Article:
Wednesday, September 10, 2014


When I was working at the Minerva Book Shop in Auckland back in the sixties I came across a newly published and runaway best-selling book called “Let Stalk Strine” by Afferbeck Lauder*.  I was immediately taken back in my mind a couple of decades or more to another country. I was a recent arrival from Japan where I spoke only Japanese and English, but suddenly, in the new country, I was having to cope with a new, strange language – Australian.

I was used to culture shock, and to adapting to my surroundings. After all, at seven I had already lived in several towns and cities in two different countries and had attended at least four schools. How hard could it be to pay attention and deal with the new surroundings and the new language? It wasn’t long before the reality hit. In the first of three Australian schools I came up against a young student teacher who, under supervision, was let loose on our class with a spelling test.

No problem – I was good at spelling, mainly because I was already an avid reader.  All went well enough with most of the kids until Miss Thing pointed at me, smiled a hopeful smile, and said “Tible.”  Assuming that this was an unknown Australian word, I fell back on phonetics and spelt out “T-I-B-L-E.” 

“Wrong!” said Miss Thing. 

I was furious. “You said tible so I spelt tible!” How else, after all?

“Oy didn’t sigh toible, Oy said tible!”
A battle ensued as they say (probably somewhere in a Shakespeare play) and I went home bewildered and in a roaring temper. Of course, as children do, I soon learned to speak Strine, and even now, when I pop across The Ditch, I drift seamlessly into Strine when in the company of other Strine speakers.

Mr Lauder would have understood my problem. He published other books including “Nose Tone Unturned” and a couple of books that made fun of poncy upper class English: “Fraffly Well Spoken” and “Fraffly Suite”.  He even wrote a song: “With Air Chew” (as in “I can't win, I can't reign, I will never win this game, with air chew…”).  He was an Australian himself and he knew how Australians talk. He was responsible for the introduction of several Strinisms that have lasted the distance, such as “dismal guernsey” “egg nishner” and “Emma Chisit” – reputedly the reply of a woman asked by a writer at a book signing what her name was so he could personalise the autograph.

Where was Afferbeck Lauder way back then, when I really needed him?

*The confused should try reading the Strine examples aloud

Friday, September 5, 2014


I’m a rooster, according to the Chinese zodiac charts. This only recently occurred to me, because for some reason the memory of an old napkin ring, which I haven’t seen or even thought of for decades, surfaced. Not, in fact, a ring but a triangle. It was silver, my name was engraved on it, and on the apex stood a rooster. It would have been a christening present and the significance of the rooster came back to me. I was born in Japan in one of the years of the rooster. So I googled it.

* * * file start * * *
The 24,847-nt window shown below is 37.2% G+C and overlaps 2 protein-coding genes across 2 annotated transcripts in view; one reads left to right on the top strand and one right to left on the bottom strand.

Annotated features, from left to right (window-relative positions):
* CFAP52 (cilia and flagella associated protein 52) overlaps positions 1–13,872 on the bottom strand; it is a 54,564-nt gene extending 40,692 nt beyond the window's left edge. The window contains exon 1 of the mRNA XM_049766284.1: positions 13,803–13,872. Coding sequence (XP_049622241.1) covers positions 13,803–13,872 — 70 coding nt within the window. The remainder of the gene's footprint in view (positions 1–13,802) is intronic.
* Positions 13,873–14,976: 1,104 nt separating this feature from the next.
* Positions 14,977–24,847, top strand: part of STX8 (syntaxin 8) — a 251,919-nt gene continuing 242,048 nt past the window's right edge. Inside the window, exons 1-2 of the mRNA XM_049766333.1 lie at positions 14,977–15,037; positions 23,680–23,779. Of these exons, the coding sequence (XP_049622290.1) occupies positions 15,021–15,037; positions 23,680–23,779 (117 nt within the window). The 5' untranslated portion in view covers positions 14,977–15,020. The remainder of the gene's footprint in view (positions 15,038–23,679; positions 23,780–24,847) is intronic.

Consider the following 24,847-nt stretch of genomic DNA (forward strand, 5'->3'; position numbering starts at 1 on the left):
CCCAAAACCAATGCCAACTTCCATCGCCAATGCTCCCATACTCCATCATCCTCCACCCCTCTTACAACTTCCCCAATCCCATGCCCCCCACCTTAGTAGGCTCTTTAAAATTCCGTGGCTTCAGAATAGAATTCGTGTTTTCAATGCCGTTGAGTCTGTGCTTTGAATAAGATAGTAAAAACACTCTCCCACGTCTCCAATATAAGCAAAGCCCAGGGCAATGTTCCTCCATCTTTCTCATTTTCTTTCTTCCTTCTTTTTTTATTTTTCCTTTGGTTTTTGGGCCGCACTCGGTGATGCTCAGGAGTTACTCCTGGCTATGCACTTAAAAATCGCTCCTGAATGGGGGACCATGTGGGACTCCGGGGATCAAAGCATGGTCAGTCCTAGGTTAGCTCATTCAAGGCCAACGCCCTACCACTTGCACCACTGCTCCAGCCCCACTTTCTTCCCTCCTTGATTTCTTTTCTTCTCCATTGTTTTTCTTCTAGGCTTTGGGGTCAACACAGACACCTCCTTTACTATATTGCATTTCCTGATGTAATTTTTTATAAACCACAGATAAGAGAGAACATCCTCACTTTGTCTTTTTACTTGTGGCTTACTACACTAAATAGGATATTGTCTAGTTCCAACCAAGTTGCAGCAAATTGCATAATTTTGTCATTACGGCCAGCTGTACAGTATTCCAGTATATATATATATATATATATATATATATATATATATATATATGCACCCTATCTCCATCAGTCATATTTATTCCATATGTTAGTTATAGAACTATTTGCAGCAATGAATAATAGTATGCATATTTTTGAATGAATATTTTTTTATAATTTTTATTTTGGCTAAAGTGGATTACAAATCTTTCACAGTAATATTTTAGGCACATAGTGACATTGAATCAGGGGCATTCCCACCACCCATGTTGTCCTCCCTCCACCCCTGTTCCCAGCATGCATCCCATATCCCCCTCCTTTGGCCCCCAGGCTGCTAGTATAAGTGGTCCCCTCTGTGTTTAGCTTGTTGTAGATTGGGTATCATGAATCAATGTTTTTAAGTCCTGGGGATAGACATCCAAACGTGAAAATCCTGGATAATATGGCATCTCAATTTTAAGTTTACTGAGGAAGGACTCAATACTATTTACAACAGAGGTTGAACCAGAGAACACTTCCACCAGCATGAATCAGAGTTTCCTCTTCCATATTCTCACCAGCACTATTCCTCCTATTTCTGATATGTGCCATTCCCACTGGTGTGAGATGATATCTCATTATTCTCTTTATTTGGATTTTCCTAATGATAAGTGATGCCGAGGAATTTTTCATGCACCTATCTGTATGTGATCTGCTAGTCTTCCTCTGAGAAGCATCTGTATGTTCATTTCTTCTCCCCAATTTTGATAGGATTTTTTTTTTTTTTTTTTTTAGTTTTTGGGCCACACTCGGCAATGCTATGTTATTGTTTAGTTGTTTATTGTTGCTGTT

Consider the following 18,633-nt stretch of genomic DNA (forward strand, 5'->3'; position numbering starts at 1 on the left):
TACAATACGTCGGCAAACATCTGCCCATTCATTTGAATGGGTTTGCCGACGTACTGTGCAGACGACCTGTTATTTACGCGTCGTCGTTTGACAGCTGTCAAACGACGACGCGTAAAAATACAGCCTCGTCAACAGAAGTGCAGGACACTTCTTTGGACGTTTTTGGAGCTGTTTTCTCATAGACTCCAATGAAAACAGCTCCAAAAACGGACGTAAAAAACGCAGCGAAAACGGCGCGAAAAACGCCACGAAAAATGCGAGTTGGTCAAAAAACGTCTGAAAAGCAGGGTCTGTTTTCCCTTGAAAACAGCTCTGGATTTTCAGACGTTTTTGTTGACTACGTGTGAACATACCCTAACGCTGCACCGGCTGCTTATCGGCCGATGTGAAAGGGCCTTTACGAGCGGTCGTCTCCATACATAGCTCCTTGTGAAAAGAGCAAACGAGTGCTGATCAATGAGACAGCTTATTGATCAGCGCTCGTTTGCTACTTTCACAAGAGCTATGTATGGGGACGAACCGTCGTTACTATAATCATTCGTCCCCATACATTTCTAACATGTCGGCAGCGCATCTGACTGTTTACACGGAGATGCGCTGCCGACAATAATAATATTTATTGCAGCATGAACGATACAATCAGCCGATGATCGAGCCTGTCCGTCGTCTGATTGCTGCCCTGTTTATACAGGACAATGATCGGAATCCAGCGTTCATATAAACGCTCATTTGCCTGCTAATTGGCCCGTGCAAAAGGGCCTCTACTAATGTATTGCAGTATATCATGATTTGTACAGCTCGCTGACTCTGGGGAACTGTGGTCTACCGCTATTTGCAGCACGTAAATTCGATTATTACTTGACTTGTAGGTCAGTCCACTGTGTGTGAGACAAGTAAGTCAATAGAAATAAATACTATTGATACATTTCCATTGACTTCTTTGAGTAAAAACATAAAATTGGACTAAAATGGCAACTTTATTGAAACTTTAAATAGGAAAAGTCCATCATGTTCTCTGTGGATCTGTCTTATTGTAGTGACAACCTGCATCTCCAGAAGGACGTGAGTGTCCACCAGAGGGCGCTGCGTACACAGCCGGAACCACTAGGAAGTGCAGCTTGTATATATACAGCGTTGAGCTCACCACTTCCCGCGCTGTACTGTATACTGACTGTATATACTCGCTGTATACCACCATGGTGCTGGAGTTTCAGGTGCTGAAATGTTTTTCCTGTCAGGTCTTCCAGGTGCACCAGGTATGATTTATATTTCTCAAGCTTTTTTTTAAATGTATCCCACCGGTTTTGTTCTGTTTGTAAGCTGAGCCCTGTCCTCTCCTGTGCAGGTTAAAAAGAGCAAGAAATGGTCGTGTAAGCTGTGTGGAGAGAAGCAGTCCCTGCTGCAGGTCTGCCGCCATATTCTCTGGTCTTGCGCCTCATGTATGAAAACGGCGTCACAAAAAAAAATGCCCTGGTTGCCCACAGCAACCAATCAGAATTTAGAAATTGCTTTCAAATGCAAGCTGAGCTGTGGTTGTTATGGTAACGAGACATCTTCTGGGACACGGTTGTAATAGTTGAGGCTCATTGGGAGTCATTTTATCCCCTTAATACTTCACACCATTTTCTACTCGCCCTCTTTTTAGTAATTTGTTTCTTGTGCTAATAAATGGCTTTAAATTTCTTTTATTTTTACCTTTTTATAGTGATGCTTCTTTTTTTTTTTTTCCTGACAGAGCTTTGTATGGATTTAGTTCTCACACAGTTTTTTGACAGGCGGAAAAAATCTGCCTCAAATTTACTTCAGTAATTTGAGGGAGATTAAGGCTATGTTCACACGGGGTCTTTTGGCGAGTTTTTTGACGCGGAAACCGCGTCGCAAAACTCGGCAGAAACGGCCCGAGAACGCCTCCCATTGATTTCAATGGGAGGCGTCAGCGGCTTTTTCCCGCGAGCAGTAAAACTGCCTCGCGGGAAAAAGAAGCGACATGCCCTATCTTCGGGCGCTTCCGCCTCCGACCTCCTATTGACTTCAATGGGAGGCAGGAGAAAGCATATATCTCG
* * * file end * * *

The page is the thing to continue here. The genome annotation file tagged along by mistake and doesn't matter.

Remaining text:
We roosters are fine-feathered (we like loud, fancy clothes), observant (beady-eyed), outspoken (stamp on people’s toes), enjoy the limelight (and become cranky if we don’t get it), hold the stage on all possible occasions (and expect everyone to pay attention) and we talk a lot. We can brag for Africa and are forever banging on about our accomplishments, which annoys the dickens out of those who can’t escape. Oooops.

Roosters are hard-working and multi-talented – hell, we can do anything if we put our minds to it.  We are active, amusing, charming, attractive and beautiful. Yes, that’s what it says here, I’m only repeating what it says, and anyway I was the most beautiful baby in the world. Promises, promises … 

Roosters are rarely sick but we can be sensitive and get moody and stressed at times. Not surprising, having to be all the above, all the time, there’s so much to live up to. We apparently enjoy sports such as hiking (ha, what do they know!) and swimming (yep, can do that, mother made sure of it). We grow up to be newsreaders, sales persons, restaurant owners, hairdressers, public relations officers, farmers, athletes, teachers, waiters, journalists, travel writers, dentists, surgeons, soldiers, firemen, security guards, and police officers.

Ah well, it’s too late for all that now. I clearly made the wrong choices, and anyway I hardly recognise myself in all that up there. What about predictions for the future? Oh goodie, new admirers are lining up – hope they can dance, like to mow lawns and are handy with hammers. But there’s a warning too: given a choice, I’m advised to lean more towards business and career rather than romance. Hmmm.